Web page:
Something’s fishy: Know your limit, fish within it
One of my favourite winter activities is bundling up and heading out to sit in front of a hole in the ice on a nearby lake for hours on end. While ice fishing isn’t everyone’s cup of tea, some of my most cherished memories are made while sitting in a small hut surrounded by shivering friends, with our lines dropped down past the ice and into the water below.
Truth be told, I’ve never caught any fish while ice fishing. Not sure if it’s my bait, my impatience or uninterested fish, but I’ve never even experienced a nibble. I’ve sat around watching friends and family members pull up their lines to expose a small, wiggling fish (usually a yellow perch), before releasing it back under the ice — but alas, no luck here.
With any type of fishing, in any season, it’s important to understand the impacts of what we take from the water.
Fish are a vital part of the ecosystem, playing a part in a complex food chain. There are laws in place to protect fish and fish habitat. Through seasons and catch limits, Canadians (with a licence) can enjoy the sport while ensuring fish populations are maintained.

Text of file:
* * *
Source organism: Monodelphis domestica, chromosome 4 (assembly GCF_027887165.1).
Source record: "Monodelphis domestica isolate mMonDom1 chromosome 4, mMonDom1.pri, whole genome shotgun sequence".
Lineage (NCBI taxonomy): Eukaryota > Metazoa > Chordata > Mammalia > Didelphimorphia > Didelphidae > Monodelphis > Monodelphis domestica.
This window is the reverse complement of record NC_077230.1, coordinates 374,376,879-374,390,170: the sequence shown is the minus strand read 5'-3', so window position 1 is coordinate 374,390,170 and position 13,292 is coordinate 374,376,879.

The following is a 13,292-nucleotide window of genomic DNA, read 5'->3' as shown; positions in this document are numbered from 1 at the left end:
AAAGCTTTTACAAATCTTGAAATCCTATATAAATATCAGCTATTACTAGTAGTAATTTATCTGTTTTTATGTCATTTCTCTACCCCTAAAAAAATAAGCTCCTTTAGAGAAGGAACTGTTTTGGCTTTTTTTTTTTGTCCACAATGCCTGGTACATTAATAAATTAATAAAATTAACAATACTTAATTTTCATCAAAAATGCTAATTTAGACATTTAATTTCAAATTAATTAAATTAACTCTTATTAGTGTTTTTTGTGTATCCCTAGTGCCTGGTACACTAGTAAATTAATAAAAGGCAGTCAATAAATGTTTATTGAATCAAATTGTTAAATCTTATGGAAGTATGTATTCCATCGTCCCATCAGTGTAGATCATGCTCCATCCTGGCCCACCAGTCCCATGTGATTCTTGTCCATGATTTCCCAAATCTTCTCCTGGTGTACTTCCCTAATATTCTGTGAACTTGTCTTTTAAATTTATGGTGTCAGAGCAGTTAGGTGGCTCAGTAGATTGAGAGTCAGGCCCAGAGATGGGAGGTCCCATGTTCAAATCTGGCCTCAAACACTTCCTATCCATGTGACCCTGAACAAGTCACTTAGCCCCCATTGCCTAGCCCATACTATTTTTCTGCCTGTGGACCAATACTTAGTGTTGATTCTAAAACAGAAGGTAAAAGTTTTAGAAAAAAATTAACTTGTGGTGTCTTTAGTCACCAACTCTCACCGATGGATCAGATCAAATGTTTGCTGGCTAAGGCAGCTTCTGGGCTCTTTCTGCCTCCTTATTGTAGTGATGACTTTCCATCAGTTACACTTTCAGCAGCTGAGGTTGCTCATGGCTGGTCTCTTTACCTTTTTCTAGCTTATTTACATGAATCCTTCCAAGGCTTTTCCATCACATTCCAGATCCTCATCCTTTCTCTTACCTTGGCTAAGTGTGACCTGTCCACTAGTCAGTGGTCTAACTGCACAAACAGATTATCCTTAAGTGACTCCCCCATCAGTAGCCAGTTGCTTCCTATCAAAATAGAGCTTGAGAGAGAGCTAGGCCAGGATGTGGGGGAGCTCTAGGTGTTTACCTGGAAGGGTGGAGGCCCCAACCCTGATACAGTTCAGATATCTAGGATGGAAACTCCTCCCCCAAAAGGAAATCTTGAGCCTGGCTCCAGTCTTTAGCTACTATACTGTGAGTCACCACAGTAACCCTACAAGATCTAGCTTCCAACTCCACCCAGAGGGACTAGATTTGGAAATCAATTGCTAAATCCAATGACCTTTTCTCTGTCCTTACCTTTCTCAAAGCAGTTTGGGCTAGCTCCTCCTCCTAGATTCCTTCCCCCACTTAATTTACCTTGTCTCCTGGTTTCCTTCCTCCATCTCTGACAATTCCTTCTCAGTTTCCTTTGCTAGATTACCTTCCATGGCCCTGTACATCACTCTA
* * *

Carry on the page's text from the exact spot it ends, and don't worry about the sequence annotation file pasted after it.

Unfortunately, overfishing has led to the extirpation (local extinction) and extinction of several native fish species in Canadian waters in the past. Once a common species in Lake Erie, blue walleye populations have dwindled completely, with the last fish being caught nearly 50 years ago. Between 1885 and 1962, there was an annual harvest of over 9 million kilograms of this species. By 1965, overfishing, combined with declining water quality, led this species into extinction.
Now missing from Lake Ontario is the Lake Ontario kiyi. This deepwater fish was last seen in Lake Ontario in 1964. In 2005, the kiyi population was split into two subspecies (Upper Great Lakes kiyi and Lake Ontario kiyi), with the latter subspecies assessed as extinct due to overfishing and competition with and predation by introduced species.
Just narrowly avoiding extinction as a result of overfishing is the striped bass. Some populations of this species have been reintroduced in Canada and are historically native to the Miramichi River in New Brunswick and the southern Gulf of St. Lawrence. During spawning season, striped bass migrate from the sea up into fresh water to lay their eggs. One known spawning location for the fish in Canada is in the northwest Miramichi River, an area near the Miramichi Watershed, which is protected by the Nature Conservancy of Canada.
While some people enjoy catch-and-release fishing, choosing not to harvest and eat their catch, many species (including humans) rely on the fish in our fresh water and oceans for survival. Fishing with the environment and the above species in mind, we can achieve sustainability and enjoy this iconic pastime responsibly.
Although my fishing line will probably remain empty, I will still head out onto the ice this year to experience this iconic activity. Whether I catch anything or not, I am thankful for the memories made around a hole in the ice.